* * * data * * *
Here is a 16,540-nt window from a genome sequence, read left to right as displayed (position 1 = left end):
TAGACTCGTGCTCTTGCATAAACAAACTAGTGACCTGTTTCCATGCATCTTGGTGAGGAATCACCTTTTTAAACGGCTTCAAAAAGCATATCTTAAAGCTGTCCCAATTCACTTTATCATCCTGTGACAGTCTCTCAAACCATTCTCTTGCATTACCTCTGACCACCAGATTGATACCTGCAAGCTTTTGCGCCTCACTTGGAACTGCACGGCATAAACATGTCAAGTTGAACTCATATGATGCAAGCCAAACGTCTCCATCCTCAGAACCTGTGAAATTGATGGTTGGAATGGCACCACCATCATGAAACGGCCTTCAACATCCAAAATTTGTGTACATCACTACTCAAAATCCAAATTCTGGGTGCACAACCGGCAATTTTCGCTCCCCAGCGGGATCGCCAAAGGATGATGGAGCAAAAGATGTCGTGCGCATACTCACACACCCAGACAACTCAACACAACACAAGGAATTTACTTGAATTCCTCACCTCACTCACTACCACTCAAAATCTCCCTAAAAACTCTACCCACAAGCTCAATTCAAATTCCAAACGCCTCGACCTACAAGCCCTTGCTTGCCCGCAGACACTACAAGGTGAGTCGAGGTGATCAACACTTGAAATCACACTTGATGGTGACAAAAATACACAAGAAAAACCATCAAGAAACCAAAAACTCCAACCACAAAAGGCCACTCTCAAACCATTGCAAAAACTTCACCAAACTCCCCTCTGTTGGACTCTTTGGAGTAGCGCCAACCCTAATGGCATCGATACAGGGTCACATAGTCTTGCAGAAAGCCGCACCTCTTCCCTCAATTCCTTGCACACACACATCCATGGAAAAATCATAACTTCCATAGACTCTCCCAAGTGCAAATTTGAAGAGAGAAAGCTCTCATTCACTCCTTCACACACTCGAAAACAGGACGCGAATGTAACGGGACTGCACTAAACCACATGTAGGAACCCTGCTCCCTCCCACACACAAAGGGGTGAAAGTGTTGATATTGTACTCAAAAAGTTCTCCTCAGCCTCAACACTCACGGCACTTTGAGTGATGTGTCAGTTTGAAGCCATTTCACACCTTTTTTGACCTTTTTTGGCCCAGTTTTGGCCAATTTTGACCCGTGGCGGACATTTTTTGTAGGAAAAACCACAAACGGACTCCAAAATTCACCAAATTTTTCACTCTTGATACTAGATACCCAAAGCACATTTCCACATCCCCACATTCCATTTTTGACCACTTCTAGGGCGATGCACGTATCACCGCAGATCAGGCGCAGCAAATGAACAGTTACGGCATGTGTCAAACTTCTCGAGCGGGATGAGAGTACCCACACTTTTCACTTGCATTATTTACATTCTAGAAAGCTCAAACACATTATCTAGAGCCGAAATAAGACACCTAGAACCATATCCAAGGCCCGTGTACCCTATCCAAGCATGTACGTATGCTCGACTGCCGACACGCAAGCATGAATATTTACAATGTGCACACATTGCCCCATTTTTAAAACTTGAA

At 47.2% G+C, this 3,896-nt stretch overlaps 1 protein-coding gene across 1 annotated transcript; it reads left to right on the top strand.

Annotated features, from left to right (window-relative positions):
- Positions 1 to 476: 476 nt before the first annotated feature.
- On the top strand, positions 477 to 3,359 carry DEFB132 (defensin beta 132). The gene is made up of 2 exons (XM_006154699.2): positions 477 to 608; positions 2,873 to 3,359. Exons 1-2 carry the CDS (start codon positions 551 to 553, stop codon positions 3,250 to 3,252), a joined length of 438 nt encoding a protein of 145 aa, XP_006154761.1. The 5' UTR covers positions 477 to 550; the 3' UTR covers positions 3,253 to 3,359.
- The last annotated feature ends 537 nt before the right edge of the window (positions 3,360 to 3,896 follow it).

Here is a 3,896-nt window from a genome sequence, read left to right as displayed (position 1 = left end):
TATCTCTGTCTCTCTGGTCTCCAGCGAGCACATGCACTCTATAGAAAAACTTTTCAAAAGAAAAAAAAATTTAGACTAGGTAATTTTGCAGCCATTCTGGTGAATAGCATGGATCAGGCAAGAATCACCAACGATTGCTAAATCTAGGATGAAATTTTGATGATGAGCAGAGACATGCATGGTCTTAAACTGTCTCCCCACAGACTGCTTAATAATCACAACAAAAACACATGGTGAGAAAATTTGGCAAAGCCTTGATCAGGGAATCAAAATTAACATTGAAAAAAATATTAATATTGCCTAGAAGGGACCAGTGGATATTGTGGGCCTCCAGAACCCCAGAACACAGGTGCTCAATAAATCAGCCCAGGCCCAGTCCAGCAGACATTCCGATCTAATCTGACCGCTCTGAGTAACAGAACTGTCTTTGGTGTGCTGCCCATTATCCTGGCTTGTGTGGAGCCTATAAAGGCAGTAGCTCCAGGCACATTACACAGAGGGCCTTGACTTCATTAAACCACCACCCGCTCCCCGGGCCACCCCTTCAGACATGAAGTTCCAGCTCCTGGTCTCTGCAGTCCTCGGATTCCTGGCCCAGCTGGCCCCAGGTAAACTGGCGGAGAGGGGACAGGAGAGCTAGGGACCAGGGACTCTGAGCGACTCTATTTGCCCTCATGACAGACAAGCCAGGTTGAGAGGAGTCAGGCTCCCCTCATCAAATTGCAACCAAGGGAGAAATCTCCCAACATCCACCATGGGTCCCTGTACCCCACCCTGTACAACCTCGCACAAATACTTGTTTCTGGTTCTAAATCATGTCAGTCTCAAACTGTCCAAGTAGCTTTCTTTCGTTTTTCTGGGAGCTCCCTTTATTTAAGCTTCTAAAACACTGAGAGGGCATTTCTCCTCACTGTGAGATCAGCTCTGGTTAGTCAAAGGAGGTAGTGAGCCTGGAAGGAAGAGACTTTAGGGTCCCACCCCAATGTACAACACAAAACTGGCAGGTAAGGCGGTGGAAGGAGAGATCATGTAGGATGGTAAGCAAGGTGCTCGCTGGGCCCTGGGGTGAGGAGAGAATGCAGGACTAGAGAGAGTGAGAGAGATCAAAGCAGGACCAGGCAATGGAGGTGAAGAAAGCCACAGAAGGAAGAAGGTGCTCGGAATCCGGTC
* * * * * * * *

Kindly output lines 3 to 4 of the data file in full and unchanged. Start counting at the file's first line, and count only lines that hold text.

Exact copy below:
At 47.2% G+C, this 3,896-nt stretch overlaps 1 protein-coding gene across 1 annotated transcript; it reads left to right on the top strand.

Annotated features, from left to right (window-relative positions):